FROM THE OFFICE OF WORKERS' COMPENSATION - DISTRICT 3
PARISH OF CALCASIEU, NO. 15-06413 CHARLOTTE BUSHNELL,
WORKERS' COMPENSATION JUDGE.
C. Auzenne Auzenne Law Firm, L.L.C., COUNSEL FOR
DEFENDANT/APPELLEE: ProTemp Staffing Solutions, Inc.
Charles W. Farr, COUNSEL FOR DEFENDANT/APPELLEE: Boise
Dwayne Dorsey IN PROPER PERSON.
composed of Marc T. Amy, Van H. Kyzar, and Candyce G. Perret,
T. AMY JUDGE.
workers' compensation claimant sought benefits from
injuries he allegedly sustained in a work-related accident.
After the parties entered into a settlement, the claimant
sought to reopen his claim by filing an amended claim. The
workers' compensation judge concluded that the claimant
failed to prove that the settlement should be set aside or
modified. Subsequently, the claimant filed a motion to amend
judgment and motion for new trial, and the workers'
compensation judge denied both motions. The claimant now
appeals. For the following reasons, we affirm.
and Procedural Background
October 9, 2015, the claimant, Carey Dorsey, filed a
"Disputed Claim for Compensation" in which he
alleged that he injured his neck and back on September 21,
2011, while employed by ProTemp Staffing Solutions, Inc.
("ProTemp"). In particular, Mr. Dorsey asserted
that the injury occurred when he was attempting to open a
panel on a "chipper, " which was subsequently
engaged and jerked his body. Mr. Dorsey contended that his
wage benefits terminated or were reduced on September 7,
2015, and that Protemp should be assessed penalties, attorney
fees, court costs, and legal interest, as well as a penalty
for the failure to have workers' compensation insurance.
answered and, in pertinent part, denied that Mr. Dorsey
sustained an injury and denied that he was either temporarily
or permanently disabled. In its answer, ProTemp stated that,
at the time of Mr. Dorsey's alleged injury, it was
insured by the Louisiana Safety Association of Timbermen.
Additionally, ProTemp provided that compensation had been
paid to Mr. Dorsey from September 21, 2011, the date of the
alleged accident, until September 7, 2015. The record
indicates that around September 7, 2015, the Louisiana Safety
Association of Timbermen filed for bankruptcy.
Mr. Dorsey filed a "Motion and Order to File Amended and
Supplemental Disputed Claim for Compensation." Mr.
Dorsey alleged that, at the time of the injury, he had been
"hired by ProTemp and loaned to defendant, Boise Cascade
Company ("Boise Cascade") to perform work as a
temporary employee." He further contended that,
"[a]s the borrowing employer and/or the statutory
employer, Boise Cascade is liable for workers'
compensation indemnity benefits to Carey Dorsey." The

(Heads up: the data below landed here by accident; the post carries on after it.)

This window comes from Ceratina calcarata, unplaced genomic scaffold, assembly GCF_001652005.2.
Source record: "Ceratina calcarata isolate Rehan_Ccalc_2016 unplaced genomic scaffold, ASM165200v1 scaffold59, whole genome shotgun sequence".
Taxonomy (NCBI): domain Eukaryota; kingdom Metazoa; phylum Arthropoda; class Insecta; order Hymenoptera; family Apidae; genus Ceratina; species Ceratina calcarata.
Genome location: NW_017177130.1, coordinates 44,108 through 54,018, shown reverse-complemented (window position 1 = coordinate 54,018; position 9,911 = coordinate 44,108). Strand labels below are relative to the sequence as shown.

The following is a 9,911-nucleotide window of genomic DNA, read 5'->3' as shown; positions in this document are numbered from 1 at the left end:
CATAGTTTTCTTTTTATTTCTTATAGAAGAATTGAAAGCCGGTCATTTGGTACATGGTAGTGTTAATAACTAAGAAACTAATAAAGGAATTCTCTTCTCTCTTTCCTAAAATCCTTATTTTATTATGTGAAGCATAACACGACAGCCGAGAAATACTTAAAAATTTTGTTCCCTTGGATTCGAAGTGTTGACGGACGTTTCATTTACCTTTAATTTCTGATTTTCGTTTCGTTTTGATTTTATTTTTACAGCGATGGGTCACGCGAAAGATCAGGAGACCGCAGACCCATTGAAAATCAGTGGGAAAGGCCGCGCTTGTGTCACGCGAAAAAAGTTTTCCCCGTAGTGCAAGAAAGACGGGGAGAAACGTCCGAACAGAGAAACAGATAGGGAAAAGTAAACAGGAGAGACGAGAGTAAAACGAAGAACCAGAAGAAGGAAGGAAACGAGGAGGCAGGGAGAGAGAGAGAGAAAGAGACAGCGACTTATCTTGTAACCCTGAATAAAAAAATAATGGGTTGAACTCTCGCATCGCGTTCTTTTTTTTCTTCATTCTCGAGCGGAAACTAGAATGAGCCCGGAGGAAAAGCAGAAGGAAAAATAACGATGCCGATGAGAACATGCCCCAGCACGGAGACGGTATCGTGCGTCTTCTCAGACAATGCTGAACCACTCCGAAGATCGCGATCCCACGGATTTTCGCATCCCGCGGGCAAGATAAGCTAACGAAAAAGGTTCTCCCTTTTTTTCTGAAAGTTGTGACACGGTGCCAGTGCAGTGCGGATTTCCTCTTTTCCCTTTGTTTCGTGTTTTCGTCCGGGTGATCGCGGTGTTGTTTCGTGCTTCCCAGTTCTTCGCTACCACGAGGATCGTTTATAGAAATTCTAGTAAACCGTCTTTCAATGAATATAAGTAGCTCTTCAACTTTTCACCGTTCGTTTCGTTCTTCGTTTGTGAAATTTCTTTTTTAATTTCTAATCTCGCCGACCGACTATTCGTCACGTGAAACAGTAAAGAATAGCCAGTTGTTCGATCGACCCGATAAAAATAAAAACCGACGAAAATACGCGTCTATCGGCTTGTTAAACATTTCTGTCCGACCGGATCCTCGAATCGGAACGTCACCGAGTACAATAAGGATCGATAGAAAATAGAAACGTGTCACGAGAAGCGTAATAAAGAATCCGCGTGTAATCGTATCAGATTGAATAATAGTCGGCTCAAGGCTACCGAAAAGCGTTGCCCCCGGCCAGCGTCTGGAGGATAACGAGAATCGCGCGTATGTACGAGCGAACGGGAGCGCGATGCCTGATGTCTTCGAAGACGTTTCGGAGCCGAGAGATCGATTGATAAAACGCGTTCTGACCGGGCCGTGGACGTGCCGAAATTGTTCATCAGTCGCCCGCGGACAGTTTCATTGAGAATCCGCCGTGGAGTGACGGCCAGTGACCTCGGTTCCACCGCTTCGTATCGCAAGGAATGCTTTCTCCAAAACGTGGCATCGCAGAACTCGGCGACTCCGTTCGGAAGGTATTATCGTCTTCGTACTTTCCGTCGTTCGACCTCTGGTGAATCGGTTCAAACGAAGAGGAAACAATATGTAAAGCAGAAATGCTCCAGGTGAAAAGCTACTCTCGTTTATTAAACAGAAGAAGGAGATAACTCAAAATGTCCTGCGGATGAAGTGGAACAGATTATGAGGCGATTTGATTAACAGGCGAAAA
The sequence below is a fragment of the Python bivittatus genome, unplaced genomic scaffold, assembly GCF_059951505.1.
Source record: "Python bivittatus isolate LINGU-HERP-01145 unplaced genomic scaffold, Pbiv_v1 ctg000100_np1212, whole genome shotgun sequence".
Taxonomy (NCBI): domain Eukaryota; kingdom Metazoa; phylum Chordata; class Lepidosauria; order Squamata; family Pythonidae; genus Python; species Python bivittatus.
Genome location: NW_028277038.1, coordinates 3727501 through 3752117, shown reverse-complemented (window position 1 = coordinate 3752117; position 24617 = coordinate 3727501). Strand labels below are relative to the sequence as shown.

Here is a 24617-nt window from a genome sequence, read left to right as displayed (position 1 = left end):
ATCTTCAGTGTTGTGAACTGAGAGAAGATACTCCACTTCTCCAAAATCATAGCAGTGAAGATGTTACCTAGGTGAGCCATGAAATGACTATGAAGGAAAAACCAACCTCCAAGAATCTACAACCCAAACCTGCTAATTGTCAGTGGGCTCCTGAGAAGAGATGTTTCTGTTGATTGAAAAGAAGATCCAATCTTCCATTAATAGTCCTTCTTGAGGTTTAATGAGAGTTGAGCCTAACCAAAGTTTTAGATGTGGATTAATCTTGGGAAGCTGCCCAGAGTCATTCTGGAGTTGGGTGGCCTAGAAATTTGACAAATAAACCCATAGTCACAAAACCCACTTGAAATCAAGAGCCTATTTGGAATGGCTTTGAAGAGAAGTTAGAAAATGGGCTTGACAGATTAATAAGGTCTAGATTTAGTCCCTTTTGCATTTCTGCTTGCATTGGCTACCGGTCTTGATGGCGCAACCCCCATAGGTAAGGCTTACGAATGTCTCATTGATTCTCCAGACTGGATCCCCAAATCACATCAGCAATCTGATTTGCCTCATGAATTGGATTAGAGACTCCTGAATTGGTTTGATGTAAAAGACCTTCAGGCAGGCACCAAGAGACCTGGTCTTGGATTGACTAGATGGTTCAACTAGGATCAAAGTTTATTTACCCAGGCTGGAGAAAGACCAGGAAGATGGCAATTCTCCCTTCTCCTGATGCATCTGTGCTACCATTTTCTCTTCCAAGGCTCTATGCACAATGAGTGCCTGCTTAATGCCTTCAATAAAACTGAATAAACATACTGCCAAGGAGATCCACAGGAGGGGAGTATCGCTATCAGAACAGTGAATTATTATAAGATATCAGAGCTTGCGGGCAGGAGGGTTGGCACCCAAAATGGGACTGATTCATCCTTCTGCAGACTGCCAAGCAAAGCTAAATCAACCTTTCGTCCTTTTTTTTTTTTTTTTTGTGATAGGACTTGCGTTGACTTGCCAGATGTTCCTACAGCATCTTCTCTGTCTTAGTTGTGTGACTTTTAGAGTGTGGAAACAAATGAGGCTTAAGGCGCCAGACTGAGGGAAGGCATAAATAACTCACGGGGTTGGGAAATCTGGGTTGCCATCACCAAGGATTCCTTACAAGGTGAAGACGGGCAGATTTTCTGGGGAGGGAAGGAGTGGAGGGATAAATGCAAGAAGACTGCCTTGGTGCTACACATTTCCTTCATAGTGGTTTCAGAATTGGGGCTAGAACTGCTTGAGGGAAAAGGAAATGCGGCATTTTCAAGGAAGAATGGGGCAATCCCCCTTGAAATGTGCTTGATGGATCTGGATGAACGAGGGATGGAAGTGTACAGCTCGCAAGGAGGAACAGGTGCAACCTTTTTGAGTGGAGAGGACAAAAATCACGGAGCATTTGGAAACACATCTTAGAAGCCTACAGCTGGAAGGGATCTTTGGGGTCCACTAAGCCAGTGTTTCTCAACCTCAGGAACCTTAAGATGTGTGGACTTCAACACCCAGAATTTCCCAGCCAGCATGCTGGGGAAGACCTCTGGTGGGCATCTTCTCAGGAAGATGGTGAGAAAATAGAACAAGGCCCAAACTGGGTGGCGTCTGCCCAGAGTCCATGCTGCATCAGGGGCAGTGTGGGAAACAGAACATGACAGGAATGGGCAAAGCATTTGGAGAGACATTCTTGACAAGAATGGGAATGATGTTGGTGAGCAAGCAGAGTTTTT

workers' compensation judge granted Mr. Dorsey's
motion. Mr. Dorsey and Boise Cascade ultimately entered into
a consent judgment, which stipulated that Boise Cascade was
the "special employer" or "borrowing
employer" on the date of the alleged accident.
hearing on Mr. Dorsey's claims was scheduled for November
16, 2016. However, prior to the start of the hearing, counsel
notified the workers' compensation judge that the parties
had reached an agreement to settle, and a compromise
settlement was read into the record before the workers'
compensation judge. Mr. Dorsey was represented by counsel,
Gregory P. Marceaux, at this hearing. The workers'
compensation judge asked Mr. Dorsey whether he had heard the
terms and conditions of the settlement and whether he agreed
with them, and Mr. Dorsey responded affirmatively to both
questions. Thereafter, Mr. Dorsey, ProTemp, and Boise Cascade
filed a "Joint Motion to Dismiss with Prejudice, "
which was granted by the workers' compensation judge. The
parties then submitted signed compromise settlement documents
and a "Joint Petition for Compromise Settlement of
Workers' Compensation Claim" to the workers'
compensation judge. On January 17, 2017, the workers'
compensation judge signed the parties' "Request for
Compromise or Lump Sum Settlement, " as well as an
"Order of Approval of Compromise Settlement" and an
"Order of Dismissal." The "Order of Approval
of Compromise Settlement" provided, in pertinent part:
EMPLOYER, PROTEMP STAFFING SOLUTIONS, INC.,
and DEFENDANT, BOISE CASCADE COMPANY, shall
be fully, finally and forever released and relieved from any
and all further liability from any claims for compensation,
damages as they relate to this workers' compensation
claim, attorney's fees, travel expenses, penalties,
medical expenses, and weekly workers' compensation
indemnity or monthly supplemental earnings benefits or any
other such claims arising heretofore which may hereafter
arise out of the Louisiana Worker's Compensation laws in
any manner connected with or growing out of any accident or
injury occurring prior to the date of this Order, except for
the obligation to comply with the terms of this Settlement